Among many other things, 2020 is also the year of the postseason big league debut.
Prior to this month, only twice in history had a player made his first Major League appearance in a playoff game. But Alex Kiriloff did so for the Twins in the American League Wild Card Series, and Shane McClanahan did so for the Rays on Monday night in the AL Division Series.
Ryan Weathers joined that club in style on Tuesday night.
In a surprise move, the Padres included the 20-year-old former first-round pick on their National League Division Series roster, which was announced on Tuesday morning. After Mike Clevinger’s early exit, Weathers helped bridge the gap, tossing 1 1/3 scoreless, hitless frames including a strikeout of Cody Bellinger.
Weathers, the team's No. 6 prospect according to MLB Pipeline, had never pitched above Class A.
"He's always been a strike thrower, and he's continued to get better over the last few months," said Padres general manager A.J. Preller. "In terms of the individual, the makeup, the personality, the competitor -- a lot of faith there."
Weathers has been a standout at the team's alternate training site this season, where he's seen a significant uptick in his fastball velocity. A season ago, it sat in the low 90s. Now, Weathers routinely hits 96-97 mph.
It's unclear what role Weathers will fill in the NLDS, but the Padres might simply need him to cover innings for them.
"We're going into this series with all hands on deck," Padres manager Jayce Tingler said when asked how he might deploy Weathers. "We'll see what happens. We've got a couple spots maybe in mind, and we'll go from there."
Weathers posted a 3.84 ERA in 22 outings for Class A Fort Wayne last season. He's the son of longtime big league reliever David Weathers, who won a World Series with the Yankees in 1996.
At the team's alternate training site, Weathers has been working in varying roles, including starting, long relief and shorter bursts out of the 'pen. That versatility could prove critical -- and it was a big reason why Weathers was added and Dan Altavilla, a one-inning option, was subtracted.
"He's pitched in some different roles," Preller said. "We'll see how it plays out. Honestly, it's just giving another quality arm to Jayce and see how he wants to use him."
Richards' bullpen role explained
With the status of Clevinger and Dinelson Lamet in question, Tingler has insisted that the Padres haven't considered using longtime starting pitcher Garrett Richards in their rotation.
Richards was moved to the bullpen during the season's final month. He's been effective in relief, posting a 1.42 ERA with a 0.63 WHIP.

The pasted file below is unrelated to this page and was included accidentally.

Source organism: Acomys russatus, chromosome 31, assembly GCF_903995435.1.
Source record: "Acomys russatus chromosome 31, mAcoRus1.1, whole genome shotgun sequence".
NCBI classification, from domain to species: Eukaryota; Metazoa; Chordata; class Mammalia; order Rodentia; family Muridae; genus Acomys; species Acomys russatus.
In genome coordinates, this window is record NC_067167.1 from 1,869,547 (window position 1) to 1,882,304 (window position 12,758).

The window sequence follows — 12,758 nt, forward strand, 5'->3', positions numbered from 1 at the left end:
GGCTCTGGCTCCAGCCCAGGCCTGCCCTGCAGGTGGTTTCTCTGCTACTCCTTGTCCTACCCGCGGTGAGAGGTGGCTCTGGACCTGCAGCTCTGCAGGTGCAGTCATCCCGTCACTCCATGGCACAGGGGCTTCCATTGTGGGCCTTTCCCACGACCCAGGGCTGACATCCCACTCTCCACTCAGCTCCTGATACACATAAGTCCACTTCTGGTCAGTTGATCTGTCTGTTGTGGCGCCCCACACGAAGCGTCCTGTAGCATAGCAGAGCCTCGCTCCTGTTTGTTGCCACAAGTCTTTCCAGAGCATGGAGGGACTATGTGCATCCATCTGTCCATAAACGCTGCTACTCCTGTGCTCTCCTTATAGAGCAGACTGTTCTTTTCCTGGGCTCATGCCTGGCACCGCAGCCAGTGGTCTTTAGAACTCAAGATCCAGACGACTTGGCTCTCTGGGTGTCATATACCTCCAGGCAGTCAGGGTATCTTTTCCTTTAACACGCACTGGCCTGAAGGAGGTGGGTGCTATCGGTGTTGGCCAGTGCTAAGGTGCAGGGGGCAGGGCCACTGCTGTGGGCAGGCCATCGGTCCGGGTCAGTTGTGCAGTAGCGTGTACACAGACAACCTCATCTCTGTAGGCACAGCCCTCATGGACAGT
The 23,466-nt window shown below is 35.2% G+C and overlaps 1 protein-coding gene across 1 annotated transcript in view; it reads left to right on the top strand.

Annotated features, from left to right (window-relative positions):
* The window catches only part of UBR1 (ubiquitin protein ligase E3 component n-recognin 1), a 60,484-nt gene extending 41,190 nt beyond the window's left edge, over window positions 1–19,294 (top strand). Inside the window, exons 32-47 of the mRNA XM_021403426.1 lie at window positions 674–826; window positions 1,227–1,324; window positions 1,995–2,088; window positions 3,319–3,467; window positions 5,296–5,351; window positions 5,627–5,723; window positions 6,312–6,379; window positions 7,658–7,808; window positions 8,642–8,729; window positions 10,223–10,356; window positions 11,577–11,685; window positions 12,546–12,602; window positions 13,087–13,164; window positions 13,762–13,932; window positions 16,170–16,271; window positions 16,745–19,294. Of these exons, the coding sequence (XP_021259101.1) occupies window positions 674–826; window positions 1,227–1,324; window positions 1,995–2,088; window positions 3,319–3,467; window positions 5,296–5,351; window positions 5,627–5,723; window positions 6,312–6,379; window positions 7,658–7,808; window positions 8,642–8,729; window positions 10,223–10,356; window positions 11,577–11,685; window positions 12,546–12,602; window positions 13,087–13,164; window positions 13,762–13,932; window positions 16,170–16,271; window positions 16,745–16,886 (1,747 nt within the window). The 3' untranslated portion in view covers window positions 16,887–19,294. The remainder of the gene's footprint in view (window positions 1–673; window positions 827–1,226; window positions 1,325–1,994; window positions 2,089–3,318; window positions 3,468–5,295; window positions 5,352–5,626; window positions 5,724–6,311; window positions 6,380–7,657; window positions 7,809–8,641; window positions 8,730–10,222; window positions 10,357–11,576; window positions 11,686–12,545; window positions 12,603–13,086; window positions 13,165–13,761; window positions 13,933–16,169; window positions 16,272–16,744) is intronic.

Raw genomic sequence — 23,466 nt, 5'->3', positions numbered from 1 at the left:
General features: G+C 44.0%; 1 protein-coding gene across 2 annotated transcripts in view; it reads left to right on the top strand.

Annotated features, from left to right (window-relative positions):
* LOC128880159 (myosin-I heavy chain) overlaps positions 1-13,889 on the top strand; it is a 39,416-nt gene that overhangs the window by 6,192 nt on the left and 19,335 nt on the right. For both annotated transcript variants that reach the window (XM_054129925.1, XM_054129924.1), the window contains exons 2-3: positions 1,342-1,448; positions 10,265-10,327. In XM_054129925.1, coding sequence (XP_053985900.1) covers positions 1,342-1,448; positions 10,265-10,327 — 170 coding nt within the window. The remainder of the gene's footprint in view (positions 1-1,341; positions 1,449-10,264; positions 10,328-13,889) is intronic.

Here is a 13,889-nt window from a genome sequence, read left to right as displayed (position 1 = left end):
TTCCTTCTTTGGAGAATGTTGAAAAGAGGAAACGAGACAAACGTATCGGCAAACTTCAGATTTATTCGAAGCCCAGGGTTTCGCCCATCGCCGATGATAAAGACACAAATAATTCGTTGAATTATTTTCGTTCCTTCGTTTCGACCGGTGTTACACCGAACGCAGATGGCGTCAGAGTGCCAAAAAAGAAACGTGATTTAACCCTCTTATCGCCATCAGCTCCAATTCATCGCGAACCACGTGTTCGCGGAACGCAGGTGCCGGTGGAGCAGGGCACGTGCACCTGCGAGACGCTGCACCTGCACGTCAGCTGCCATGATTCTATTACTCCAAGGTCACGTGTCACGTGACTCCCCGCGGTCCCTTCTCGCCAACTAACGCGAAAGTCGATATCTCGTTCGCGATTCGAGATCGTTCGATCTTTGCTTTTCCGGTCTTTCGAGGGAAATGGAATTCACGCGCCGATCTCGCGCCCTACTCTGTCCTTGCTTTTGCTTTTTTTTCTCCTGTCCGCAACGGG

"He had to learn how to get ready, how to get ready quick, what does the day look like,” Tingler said. “Each time, it's gotten better and better. We think he's got a chance to be a weapon."
That doesn't entirely explain the team's hesitation at moving Richards back to the rotation. But consider this: In his final five starts, Richards completed the fifth inning only once.
If the Padres’ two options are using Richards once for 4-5 innings or three times for 1-2 innings apiece -- where they'd be able to pick the appropriate spots for him -- they'd obviously prefer the latter.
Campusano vs. Garcia
When the Padres made the decision to carry an extra pitcher on their NLDS roster, it left them with a cut to make at the back of their bench. Either infielder Greg Garcia or catcher Luis Campusano would have to give way.
"That was probably the hardest decision that we went through," Tingler said. "We felt it was best to load up with as many arms as we could."
But why keep Campusano, who played one game all regular season, over Garcia, who played an integral role as a lefty pinch-hit bat?
Well, the Padres don't have pinch-hit opportunities available. They only used 10 offensive players in their three-game Wild Card Series. But if Tingler wanted to pinch-run for, say, catcher Austin Nola, Campusano is a strong option to have off the bench as a third catcher.
In his career, Padres first baseman Eric Hosmer has faced elimination trailing by four runs on three occasions.
His teams have won all three of those games -- two remarkable Royals comebacks in 2014 and '15 and Thursday's Game 2 of the NL Wild Card Series.
"I hope that number stays right where it's at," Hosmer joked. "I don't know if I can take any more of these games. But it just shows the heart of the team to really just keep fighting.
"... This team is so similar to my teams with the Royals because the energy is always there, the belief is always there. Each guy believes that if it's not presented to them, they believe the teammate behind them can easily get the job done."
AJ Cassavell covers the Padres for MLB.com. Follow him on Twitter @ajcassavell.